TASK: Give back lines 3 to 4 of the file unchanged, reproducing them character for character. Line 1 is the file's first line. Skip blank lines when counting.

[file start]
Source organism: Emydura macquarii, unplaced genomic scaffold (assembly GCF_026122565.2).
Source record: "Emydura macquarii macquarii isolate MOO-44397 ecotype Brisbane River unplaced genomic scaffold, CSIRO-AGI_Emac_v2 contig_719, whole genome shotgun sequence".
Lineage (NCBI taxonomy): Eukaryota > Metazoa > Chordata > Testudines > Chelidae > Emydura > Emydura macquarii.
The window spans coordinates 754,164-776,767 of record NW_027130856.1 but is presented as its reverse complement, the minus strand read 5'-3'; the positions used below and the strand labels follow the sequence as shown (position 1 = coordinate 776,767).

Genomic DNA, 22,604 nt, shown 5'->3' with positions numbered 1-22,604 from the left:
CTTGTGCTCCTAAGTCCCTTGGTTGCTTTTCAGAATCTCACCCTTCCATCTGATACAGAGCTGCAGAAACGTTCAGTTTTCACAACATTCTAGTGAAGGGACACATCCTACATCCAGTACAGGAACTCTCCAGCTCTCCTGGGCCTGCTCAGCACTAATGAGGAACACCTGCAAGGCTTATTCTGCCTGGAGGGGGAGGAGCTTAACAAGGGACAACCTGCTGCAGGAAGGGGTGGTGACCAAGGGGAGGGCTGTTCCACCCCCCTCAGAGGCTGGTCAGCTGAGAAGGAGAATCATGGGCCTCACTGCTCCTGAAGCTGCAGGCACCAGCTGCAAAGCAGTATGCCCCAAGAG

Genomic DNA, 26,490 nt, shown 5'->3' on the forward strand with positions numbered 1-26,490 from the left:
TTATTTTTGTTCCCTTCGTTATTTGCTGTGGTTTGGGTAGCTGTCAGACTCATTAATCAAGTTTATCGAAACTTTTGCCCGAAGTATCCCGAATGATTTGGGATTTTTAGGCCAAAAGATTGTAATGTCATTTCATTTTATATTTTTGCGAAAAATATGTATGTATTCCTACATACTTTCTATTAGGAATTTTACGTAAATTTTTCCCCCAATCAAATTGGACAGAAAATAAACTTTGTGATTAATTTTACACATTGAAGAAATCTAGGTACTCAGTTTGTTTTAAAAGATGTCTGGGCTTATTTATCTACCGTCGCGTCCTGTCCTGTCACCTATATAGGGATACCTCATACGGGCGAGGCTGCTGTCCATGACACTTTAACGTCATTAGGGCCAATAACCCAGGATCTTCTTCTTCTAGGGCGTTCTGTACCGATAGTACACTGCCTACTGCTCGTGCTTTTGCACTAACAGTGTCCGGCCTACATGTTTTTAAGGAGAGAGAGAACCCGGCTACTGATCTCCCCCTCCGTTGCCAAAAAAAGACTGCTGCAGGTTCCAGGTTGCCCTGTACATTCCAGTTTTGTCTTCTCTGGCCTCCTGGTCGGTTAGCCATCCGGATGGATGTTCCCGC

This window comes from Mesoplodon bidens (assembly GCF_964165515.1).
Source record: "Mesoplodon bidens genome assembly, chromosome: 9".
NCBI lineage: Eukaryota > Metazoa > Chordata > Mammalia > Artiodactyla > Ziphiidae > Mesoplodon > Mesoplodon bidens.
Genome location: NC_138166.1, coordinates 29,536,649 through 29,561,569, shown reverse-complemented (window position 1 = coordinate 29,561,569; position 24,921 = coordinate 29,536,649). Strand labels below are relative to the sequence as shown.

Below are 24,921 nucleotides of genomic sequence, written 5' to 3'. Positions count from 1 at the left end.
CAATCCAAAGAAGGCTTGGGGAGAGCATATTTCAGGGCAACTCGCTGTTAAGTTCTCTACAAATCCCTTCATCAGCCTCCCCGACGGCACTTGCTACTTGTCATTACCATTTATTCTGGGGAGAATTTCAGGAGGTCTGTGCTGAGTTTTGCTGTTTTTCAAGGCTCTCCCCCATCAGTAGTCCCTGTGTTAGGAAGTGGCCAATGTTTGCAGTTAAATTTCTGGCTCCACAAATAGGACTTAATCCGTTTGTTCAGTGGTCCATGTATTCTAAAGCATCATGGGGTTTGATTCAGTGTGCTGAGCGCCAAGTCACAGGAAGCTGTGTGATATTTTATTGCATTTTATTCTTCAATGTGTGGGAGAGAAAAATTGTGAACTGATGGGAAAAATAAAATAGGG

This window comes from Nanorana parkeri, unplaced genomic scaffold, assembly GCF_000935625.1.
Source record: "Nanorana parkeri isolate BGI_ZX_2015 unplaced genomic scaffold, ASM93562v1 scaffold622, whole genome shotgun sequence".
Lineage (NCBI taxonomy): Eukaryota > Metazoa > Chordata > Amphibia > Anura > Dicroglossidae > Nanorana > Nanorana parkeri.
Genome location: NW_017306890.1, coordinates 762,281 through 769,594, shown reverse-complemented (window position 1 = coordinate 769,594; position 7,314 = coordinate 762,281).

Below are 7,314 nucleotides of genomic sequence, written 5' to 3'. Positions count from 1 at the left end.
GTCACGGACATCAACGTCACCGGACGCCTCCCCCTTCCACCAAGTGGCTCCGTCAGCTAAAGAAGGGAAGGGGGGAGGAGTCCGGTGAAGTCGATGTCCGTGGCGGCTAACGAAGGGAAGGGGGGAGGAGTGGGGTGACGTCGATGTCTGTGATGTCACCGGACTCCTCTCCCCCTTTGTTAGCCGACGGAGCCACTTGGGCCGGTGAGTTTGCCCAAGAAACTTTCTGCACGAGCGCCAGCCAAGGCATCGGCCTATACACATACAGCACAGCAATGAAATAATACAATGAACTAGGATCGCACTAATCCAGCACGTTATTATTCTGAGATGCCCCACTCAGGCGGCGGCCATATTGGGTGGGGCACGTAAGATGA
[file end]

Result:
Lineage (NCBI taxonomy): Eukaryota > Metazoa > Chordata > Testudines > Chelidae > Emydura > Emydura macquarii.
The window spans coordinates 754,164-776,767 of record NW_027130856.1 but is presented as its reverse complement, the minus strand read 5'-3'; the positions used below and the strand labels follow the sequence as shown (position 1 = coordinate 776,767).